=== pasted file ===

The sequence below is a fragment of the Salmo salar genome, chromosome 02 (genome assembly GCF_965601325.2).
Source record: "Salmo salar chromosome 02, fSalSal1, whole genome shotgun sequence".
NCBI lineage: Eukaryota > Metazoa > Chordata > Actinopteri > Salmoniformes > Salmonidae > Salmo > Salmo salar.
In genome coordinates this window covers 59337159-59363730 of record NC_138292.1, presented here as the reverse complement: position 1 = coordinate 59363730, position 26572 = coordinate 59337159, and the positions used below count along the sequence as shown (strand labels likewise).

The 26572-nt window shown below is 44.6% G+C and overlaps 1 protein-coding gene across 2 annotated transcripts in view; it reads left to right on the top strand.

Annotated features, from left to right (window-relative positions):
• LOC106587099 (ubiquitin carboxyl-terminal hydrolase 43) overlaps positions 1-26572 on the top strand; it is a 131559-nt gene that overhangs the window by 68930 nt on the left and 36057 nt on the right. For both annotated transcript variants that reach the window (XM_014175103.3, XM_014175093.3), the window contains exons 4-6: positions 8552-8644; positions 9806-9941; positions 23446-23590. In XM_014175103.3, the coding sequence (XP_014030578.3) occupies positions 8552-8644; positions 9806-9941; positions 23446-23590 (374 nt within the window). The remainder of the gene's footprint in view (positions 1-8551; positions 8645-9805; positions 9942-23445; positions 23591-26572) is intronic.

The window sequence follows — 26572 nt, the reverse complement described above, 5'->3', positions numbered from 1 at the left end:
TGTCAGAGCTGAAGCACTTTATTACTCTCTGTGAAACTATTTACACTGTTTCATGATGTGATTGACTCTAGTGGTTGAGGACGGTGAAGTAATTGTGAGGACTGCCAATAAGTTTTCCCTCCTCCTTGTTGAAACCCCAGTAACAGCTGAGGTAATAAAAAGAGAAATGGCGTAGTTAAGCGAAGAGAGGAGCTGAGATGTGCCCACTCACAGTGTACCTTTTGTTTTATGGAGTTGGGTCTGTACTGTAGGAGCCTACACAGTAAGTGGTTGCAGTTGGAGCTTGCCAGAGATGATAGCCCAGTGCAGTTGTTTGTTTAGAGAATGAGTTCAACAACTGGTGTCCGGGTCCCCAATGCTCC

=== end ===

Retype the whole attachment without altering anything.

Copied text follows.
The sequence below is a fragment of the Salmo salar genome, chromosome 02 (genome assembly GCF_965601325.2).
Source record: "Salmo salar chromosome 02, fSalSal1, whole genome shotgun sequence".
NCBI lineage: Eukaryota > Metazoa > Chordata > Actinopteri > Salmoniformes > Salmonidae > Salmo > Salmo salar.
In genome coordinates this window covers 59337159-59363730 of record NC_138292.1, presented here as the reverse complement: position 1 = coordinate 59363730, position 26572 = coordinate 59337159, and the positions used below count along the sequence as shown (strand labels likewise).

The 26572-nt window shown below is 44.6% G+C and overlaps 1 protein-coding gene across 2 annotated transcripts in view; it reads left to right on the top strand.

Annotated features, from left to right (window-relative positions):
• LOC106587099 (ubiquitin carboxyl-terminal hydrolase 43) overlaps positions 1-26572 on the top strand; it is a 131559-nt gene that overhangs the window by 68930 nt on the left and 36057 nt on the right. For both annotated transcript variants that reach the window (XM_014175103.3, XM_014175093.3), the window contains exons 4-6: positions 8552-8644; positions 9806-9941; positions 23446-23590. In XM_014175103.3, the coding sequence (XP_014030578.3) occupies positions 8552-8644; positions 9806-9941; positions 23446-23590 (374 nt within the window). The remainder of the gene's footprint in view (positions 1-8551; positions 8645-9805; positions 9942-23445; positions 23591-26572) is intronic.

The window sequence follows — 26572 nt, the reverse complement described above, 5'->3', positions numbered from 1 at the left end:
TGTCAGAGCTGAAGCACTTTATTACTCTCTGTGAAACTATTTACACTGTTTCATGATGTGATTGACTCTAGTGGTTGAGGACGGTGAAGTAATTGTGAGGACTGCCAATAAGTTTTCCCTCCTCCTTGTTGAAACCCCAGTAACAGCTGAGGTAATAAAAAGAGAAATGGCGTAGTTAAGCGAAGAGAGGAGCTGAGATGTGCCCACTCACAGTGTACCTTTTGTTTTATGGAGTTGGGTCTGTACTGTAGGAGCCTACACAGTAAGTGGTTGCAGTTGGAGCTTGCCAGAGATGATAGCCCAGTGCAGTTGTTTGTTTAGAGAATGAGTTCAACAACTGGTGTCCGGGTCCCCAATGCTCC